Currently I am sponsored by Chapter 2 Cycle for my Ibis Mojo HD. Ben and Nat have been very supportive, always making sure the bicycle is race ready. They are a bunch of friendly people as well. Not much demands from them but just to race for them. I always remember their words “You can race but just don’t get injured”. This is what keeps me going riding their bikes.

As for the Fat Bike Goliath 24” – Coast Cycle's Jansen is an old friend, and he provided me with the bike for urban riding. Nothing really demanding from his end as well. All I need to do is ride the bike and give him any feedback I may have so that he can improve on the bike's design and performance.

I am lucky to have these two companies supporting my passion. Without them, I will not be able to contribute as much to the bike scene here in Singapore.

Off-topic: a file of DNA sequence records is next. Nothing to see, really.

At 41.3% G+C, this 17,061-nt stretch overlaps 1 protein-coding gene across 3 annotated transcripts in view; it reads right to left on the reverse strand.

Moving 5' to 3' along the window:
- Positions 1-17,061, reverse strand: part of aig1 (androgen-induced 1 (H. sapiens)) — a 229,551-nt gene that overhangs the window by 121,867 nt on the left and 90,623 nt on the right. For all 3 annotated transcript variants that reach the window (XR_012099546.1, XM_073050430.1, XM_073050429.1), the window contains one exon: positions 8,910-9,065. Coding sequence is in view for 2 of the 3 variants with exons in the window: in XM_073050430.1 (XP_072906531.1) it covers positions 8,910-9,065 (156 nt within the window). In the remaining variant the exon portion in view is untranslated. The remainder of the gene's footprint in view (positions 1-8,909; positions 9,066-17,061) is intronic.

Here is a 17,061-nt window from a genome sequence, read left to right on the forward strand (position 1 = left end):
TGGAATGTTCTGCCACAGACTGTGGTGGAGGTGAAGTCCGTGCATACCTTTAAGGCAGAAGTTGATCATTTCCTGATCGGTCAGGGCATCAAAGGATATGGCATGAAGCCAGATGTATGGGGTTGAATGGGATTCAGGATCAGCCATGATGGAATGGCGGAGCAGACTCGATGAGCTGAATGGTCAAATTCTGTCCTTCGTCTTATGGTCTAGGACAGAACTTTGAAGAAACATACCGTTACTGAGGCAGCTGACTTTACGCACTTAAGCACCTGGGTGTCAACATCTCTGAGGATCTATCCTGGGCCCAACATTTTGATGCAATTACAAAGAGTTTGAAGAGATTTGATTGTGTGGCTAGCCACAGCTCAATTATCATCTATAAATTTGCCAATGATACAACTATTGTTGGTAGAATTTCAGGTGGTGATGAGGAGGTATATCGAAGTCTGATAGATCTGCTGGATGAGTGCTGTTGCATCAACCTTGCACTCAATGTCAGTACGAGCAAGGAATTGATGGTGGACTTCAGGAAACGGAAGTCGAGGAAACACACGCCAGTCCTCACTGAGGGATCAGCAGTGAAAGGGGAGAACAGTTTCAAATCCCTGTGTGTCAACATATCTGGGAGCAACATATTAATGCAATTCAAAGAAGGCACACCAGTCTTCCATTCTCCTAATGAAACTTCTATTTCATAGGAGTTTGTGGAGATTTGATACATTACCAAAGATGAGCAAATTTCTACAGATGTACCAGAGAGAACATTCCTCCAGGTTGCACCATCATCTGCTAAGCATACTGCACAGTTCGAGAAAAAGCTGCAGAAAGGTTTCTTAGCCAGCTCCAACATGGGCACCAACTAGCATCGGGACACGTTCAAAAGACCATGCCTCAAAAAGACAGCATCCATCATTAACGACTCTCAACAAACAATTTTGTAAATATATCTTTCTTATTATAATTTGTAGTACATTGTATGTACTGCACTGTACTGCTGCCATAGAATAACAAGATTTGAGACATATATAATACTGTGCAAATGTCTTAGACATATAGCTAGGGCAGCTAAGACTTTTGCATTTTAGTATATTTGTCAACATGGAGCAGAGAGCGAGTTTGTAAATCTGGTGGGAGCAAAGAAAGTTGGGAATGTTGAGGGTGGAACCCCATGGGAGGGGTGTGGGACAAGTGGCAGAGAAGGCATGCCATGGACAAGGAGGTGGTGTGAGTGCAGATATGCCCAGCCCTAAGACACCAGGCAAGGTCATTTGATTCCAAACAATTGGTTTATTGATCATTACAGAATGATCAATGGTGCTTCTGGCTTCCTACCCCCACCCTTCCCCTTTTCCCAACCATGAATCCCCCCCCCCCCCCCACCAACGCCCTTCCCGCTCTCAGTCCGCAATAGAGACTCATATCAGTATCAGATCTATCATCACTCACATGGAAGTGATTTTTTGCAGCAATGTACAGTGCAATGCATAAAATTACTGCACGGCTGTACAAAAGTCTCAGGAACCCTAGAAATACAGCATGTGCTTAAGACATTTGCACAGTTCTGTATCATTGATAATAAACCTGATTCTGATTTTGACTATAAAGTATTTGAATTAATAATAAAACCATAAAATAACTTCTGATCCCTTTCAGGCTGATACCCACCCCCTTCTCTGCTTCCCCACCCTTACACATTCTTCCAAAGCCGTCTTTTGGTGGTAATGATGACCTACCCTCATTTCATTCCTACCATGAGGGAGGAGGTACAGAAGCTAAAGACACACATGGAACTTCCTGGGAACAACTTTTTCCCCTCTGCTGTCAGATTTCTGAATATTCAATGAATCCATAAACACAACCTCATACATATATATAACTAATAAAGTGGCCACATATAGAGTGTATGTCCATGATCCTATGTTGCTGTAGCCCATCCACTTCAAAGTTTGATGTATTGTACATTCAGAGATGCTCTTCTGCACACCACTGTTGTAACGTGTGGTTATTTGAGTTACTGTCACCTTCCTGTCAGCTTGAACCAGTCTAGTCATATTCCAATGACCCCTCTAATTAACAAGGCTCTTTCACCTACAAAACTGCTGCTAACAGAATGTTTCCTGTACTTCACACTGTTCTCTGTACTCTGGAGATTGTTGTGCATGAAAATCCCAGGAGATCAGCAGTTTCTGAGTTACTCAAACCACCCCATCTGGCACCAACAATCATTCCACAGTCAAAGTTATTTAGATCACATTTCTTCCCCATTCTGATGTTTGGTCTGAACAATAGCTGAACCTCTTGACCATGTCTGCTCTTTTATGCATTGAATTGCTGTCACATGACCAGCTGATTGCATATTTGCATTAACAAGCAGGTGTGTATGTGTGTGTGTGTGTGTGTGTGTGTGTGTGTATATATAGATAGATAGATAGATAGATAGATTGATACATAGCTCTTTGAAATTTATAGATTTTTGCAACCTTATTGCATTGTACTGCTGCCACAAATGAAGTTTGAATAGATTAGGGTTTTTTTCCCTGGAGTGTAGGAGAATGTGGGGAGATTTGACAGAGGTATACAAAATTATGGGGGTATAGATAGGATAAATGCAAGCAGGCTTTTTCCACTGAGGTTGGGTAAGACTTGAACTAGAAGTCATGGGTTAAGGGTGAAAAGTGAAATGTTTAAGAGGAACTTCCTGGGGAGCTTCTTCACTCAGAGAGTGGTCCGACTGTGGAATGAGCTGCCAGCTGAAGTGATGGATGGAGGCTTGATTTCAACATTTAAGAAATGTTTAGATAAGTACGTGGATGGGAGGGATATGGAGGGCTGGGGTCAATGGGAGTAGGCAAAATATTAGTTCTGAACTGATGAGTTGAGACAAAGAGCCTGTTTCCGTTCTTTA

Remember any memorable contributions to the cycling community that you wish to mention?

Back in the 90s, I participated in the Chingay Festival parade at Orchard with my BMX. It was my very first time performing and was overwhelmed by the crowds along the road side. It was the first time we get to perform at Orchard Road without any police intervention!

I remembered Jef Ng asking me to perform in a Chingay Festival parade riding on water. I was like “Huh? Riding on water?" When we started rehearsing, I found myself enjoying more than anyone. It was an experience of a lifetime to wheelie and attempt 180s on the water.



What do you think the cycling community need most currently?

What we need most is a place to ride “safely” for bicycle only. There are always inconsiderate or inexperienced riders going the opposite direction in a trail and/or trekkers who could pose a danger to bikers and themselves due to their different pace and in some instances standing in the paths of fast bikers.



And how do you think you can help?

We can help by organizing rides in these “safety” areas. Provide the inexperience bikers with proper guidance and trainings – I would volunteer to help!